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• Talks among China, India, and Russia Suggest the Growth of a Trilateral Relationship
• As Economic Ties to North Korea Tighten, China is Harder Pressed to Oppose Proliferation
• Rumsfeld Praises India, Criticizes China on Democratic Efforts

Talks among China, India, and Russia Suggest the Growth of a Trilateral Relationship

Meeting in Vladivostok, Russia on June 2nd, China, India, and Russia agreed to boost trilateral cooperation on terrorism and security, promoting economic development, and preventing natural disasters. This is the culmination of a recent warming in relations among the three Asian powers. In April, China resolved its border dispute with India, while at the talks in Vladivostok, China resolved its dispute with Russia over its eastern border.

On security issues, the nations discussed North Korean nuclear proliferation, terrorism, drug trafficking and energy security. They also concurred on the "objective requirement" of the expansion of the United Nations Security Council. Currently, India, Brazil, Germany and Japan aim to expand the Security Council and win permanent seats. Given that Sino-Japanese relations remain at an all-time low, it is unlikely that China would support the Japanese bid, but despite its reluctance to admit Japan onto the Council, both China and Russia indicated that they would support an Indian bid.

For economic cooperation, the Ministers decided that India would host the first trilateral business meeting in New Delhi early next year. Experts and officials from the three nations would collaborate on concrete possibilities in agriculture, energy, transportation, high technologies and other sectors The Ministers stressed the important role of direct business to business contacts. Both energy-starved China and India look at Russia's northern oil reserves as a possible source to meet their burgeoning energy requirements. For Russia, the two countries represent gigantic potential markets.

Given that the three nations have 40 percent of the world's population and account for some 20 percent of the global economy, the talks are of immense significance, not just for regional opponents such as Pakistan and Japan, but for the international order as a whole. These three party talks mark the first occasion on which all three Asian colossuses have met independently, outside an international forum. Following the Sept. 11 attacks and US war in Iraq, the three nations have developed mutual concerns about U.S. unilateralism and as a result, encouraged a common approach to international affairs.

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As Economic Ties to North Korea Tighten, China is Harder Pressed to Oppose Proliferation

China's increased trade and investment in North Korea are frustrating U.S. efforts with the nation.

China is North Korea's biggest trading partner. Estimates suggest that North Korean trade with China amounted to half of the country’s commerce with the outside world in 2004. Chinese investment in North Korea has jumped from $1.3 million in 2003 to $200 million last year and continues to grow.

The US has been attempting to enlist China in persuading North Korea to return to the multi-lateral talks which have suspended for a year. Now, however, growing economic ties between China and North Korea are frustrating U.S. efforts. In February, the situation became more urgent when North Korea declared that it possesses nuclear weapons.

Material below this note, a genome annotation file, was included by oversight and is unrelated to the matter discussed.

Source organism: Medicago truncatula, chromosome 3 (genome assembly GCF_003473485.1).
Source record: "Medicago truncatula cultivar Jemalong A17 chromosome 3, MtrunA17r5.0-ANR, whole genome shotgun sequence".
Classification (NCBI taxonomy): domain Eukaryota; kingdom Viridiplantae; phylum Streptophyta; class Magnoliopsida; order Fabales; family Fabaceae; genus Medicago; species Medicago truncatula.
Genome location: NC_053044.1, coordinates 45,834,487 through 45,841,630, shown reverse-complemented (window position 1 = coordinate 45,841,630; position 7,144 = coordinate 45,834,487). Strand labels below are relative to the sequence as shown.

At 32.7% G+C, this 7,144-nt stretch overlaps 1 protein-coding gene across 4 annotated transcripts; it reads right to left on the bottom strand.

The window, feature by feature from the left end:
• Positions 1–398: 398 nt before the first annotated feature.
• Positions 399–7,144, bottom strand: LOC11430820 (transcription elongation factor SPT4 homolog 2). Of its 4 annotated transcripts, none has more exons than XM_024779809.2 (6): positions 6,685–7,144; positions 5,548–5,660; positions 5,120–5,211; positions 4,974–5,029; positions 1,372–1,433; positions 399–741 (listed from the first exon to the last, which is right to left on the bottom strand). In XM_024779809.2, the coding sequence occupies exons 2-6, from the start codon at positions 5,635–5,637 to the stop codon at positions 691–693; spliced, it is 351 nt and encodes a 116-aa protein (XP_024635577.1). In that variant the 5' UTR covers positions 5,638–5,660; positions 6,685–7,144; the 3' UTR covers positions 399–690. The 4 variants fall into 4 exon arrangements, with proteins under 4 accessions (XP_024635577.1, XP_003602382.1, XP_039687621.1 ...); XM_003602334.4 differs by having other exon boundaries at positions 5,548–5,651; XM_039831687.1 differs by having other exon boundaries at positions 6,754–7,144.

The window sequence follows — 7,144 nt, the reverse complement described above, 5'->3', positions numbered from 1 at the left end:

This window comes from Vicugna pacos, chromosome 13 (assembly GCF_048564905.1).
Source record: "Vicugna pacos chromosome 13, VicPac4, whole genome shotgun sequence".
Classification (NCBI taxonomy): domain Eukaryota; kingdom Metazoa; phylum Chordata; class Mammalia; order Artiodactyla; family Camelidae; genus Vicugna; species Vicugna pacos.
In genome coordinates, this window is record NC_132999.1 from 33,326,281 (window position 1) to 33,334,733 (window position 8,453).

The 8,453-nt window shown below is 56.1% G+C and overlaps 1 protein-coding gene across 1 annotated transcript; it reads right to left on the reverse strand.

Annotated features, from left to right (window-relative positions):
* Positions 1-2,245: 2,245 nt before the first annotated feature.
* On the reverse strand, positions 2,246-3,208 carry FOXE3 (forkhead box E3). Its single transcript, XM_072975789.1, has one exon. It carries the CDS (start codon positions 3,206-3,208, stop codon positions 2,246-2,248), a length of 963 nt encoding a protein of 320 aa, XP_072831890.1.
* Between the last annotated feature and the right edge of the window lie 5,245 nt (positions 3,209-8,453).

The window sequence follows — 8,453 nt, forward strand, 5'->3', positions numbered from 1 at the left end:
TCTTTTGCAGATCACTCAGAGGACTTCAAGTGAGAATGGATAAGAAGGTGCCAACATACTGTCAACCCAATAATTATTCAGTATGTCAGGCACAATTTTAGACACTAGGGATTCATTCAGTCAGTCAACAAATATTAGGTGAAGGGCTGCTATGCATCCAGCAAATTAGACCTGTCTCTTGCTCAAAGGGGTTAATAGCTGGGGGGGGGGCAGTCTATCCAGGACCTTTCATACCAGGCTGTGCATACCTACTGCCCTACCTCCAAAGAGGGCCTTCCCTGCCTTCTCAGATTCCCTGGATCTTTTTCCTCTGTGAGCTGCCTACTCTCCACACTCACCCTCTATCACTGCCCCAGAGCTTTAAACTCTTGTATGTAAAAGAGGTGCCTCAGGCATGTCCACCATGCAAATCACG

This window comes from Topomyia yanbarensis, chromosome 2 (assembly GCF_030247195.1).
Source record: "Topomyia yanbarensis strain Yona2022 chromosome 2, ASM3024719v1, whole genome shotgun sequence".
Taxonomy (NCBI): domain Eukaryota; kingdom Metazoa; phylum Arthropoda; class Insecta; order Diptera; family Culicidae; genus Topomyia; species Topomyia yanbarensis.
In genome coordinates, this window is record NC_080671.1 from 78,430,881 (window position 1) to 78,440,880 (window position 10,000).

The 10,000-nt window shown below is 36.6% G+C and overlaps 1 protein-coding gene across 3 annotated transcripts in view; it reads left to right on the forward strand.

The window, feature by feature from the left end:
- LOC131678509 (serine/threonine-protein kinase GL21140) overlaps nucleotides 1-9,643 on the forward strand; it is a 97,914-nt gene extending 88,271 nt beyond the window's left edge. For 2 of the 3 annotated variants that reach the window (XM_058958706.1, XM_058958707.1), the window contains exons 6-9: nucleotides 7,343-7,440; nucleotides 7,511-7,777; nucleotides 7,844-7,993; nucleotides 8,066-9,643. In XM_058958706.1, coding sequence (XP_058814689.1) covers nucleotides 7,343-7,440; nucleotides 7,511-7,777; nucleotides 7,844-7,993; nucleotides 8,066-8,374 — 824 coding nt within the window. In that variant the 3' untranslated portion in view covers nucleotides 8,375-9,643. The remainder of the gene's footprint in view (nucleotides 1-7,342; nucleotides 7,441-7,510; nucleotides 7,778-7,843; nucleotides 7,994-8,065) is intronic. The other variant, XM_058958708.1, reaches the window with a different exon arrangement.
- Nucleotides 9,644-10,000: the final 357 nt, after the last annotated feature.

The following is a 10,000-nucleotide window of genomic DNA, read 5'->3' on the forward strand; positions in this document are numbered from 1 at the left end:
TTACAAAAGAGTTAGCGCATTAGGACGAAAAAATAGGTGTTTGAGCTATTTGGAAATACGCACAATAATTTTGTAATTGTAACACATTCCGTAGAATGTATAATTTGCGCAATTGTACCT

The nation refuses to resume talks unless the United States changes its "hostile policy" toward its leader, Kim Jong Il. President George Bush has called Kim a "tyrant" in the past, but recently he said that U.S. policy was to keep sending "a message to Mr. Kim Jong Il that if you want to be accepted by the neighborhood and be a part of ... those who are viewed with respect in the world, work with us to get rid of your nuclear weapons program."

So far, the Bush administration has shown no willingness to peacefully coexist with North Korea by meeting a North Korean demand or offering detailed, one-on-one negotiations. The escalating dispute is likely to make for tense discussion June 10, when South Korean President Roh Moo Hyun is due to meet with Bush in Washington.

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Rumsfeld Praises India, Criticizes China on Democratic Efforts

On June 3rd, U.S. Defense Secretary Donald Rumsfeld warned that if China’s economic reforms are not eventually matched with democratic reforms, China risks undermining its growing influence in the world. En route to an Asian regional security conference focusing on China and North Korea, Rumsfeld compared China to India, the world's largest democracy, which the Bush administration is courting as a counter-weight to the communist nation.

Despite his critical remarks, Rumsfeld also said he plans to make his first visit to China as Pentagon chief later this year. Although managing China's rising power is an important U.S. objective, Rumsfeld has not visited Beijing since becoming defense secretary in 2001. By contrast, Condoleezza Rice went there in March 2005, soon after becoming secretary of state.

Rapidly improving U.S.-India ties are driven largely by relations between the two militaries, while the Pentagon's ties with the Chinese army are still recovering from the EP-3 surveillance plane incident in April 2001. The Pentagon will soon issue its annual report on China's military modernisation, which is expected to repeat U.S. concerns that Beijing in rapidly building a battery of ballistic missiles opposite Taiwan and spending freely on advanced weaponry. Some military analysts say the balance is tipping in China's direction and against the self-governed island Beijing insists must be united with the mainland.

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